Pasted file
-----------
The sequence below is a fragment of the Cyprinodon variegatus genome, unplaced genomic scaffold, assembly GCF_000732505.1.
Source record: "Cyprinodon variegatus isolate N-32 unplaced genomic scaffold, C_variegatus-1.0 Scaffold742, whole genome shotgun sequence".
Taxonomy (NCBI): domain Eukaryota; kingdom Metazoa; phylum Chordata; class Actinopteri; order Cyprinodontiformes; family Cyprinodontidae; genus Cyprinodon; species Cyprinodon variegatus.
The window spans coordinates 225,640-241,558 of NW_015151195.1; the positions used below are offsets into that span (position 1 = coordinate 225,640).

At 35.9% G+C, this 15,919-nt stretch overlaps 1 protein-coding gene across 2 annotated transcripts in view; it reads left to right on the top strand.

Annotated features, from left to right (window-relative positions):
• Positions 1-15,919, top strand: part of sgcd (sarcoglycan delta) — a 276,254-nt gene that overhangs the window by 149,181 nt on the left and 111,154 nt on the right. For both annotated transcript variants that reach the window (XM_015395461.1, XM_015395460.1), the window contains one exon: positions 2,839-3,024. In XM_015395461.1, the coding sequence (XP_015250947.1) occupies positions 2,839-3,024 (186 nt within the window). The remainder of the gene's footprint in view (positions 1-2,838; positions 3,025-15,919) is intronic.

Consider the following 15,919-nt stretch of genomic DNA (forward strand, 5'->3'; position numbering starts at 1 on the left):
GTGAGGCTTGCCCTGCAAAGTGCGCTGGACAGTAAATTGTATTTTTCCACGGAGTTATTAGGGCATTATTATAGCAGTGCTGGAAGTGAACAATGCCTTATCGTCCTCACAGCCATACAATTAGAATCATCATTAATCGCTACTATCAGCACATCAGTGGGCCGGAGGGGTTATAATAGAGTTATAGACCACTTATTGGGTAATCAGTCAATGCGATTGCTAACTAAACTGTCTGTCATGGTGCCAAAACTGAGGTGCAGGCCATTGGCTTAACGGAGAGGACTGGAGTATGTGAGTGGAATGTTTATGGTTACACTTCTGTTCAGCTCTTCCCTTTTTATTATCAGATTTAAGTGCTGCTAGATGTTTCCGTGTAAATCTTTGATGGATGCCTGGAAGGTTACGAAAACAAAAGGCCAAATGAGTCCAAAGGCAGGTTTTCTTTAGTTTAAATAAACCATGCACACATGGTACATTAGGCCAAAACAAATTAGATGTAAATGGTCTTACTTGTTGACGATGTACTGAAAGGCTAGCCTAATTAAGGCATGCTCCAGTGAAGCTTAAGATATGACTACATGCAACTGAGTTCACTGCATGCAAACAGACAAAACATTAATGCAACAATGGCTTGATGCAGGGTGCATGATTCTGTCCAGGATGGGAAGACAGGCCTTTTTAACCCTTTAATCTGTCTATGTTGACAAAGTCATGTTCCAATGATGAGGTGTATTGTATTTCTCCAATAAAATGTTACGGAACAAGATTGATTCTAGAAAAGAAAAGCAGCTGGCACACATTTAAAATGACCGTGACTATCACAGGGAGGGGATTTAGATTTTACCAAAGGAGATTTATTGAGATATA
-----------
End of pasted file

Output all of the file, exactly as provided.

The sequence below is a fragment of the Cyprinodon variegatus genome, unplaced genomic scaffold, assembly GCF_000732505.1.
Source record: "Cyprinodon variegatus isolate N-32 unplaced genomic scaffold, C_variegatus-1.0 Scaffold742, whole genome shotgun sequence".
Taxonomy (NCBI): domain Eukaryota; kingdom Metazoa; phylum Chordata; class Actinopteri; order Cyprinodontiformes; family Cyprinodontidae; genus Cyprinodon; species Cyprinodon variegatus.
The window spans coordinates 225,640-241,558 of NW_015151195.1; the positions used below are offsets into that span (position 1 = coordinate 225,640).

At 35.9% G+C, this 15,919-nt stretch overlaps 1 protein-coding gene across 2 annotated transcripts in view; it reads left to right on the top strand.

Annotated features, from left to right (window-relative positions):
• Positions 1-15,919, top strand: part of sgcd (sarcoglycan delta) — a 276,254-nt gene that overhangs the window by 149,181 nt on the left and 111,154 nt on the right. For both annotated transcript variants that reach the window (XM_015395461.1, XM_015395460.1), the window contains one exon: positions 2,839-3,024. In XM_015395461.1, the coding sequence (XP_015250947.1) occupies positions 2,839-3,024 (186 nt within the window). The remainder of the gene's footprint in view (positions 1-2,838; positions 3,025-15,919) is intronic.

Consider the following 15,919-nt stretch of genomic DNA (forward strand, 5'->3'; position numbering starts at 1 on the left):
GTGAGGCTTGCCCTGCAAAGTGCGCTGGACAGTAAATTGTATTTTTCCACGGAGTTATTAGGGCATTATTATAGCAGTGCTGGAAGTGAACAATGCCTTATCGTCCTCACAGCCATACAATTAGAATCATCATTAATCGCTACTATCAGCACATCAGTGGGCCGGAGGGGTTATAATAGAGTTATAGACCACTTATTGGGTAATCAGTCAATGCGATTGCTAACTAAACTGTCTGTCATGGTGCCAAAACTGAGGTGCAGGCCATTGGCTTAACGGAGAGGACTGGAGTATGTGAGTGGAATGTTTATGGTTACACTTCTGTTCAGCTCTTCCCTTTTTATTATCAGATTTAAGTGCTGCTAGATGTTTCCGTGTAAATCTTTGATGGATGCCTGGAAGGTTACGAAAACAAAAGGCCAAATGAGTCCAAAGGCAGGTTTTCTTTAGTTTAAATAAACCATGCACACATGGTACATTAGGCCAAAACAAATTAGATGTAAATGGTCTTACTTGTTGACGATGTACTGAAAGGCTAGCCTAATTAAGGCATGCTCCAGTGAAGCTTAAGATATGACTACATGCAACTGAGTTCACTGCATGCAAACAGACAAAACATTAATGCAACAATGGCTTGATGCAGGGTGCATGATTCTGTCCAGGATGGGAAGACAGGCCTTTTTAACCCTTTAATCTGTCTATGTTGACAAAGTCATGTTCCAATGATGAGGTGTATTGTATTTCTCCAATAAAATGTTACGGAACAAGATTGATTCTAGAAAAGAAAAGCAGCTGGCACACATTTAAAATGACCGTGACTATCACAGGGAGGGGATTTAGATTTTACCAAAGGAGATTTATTGAGATATA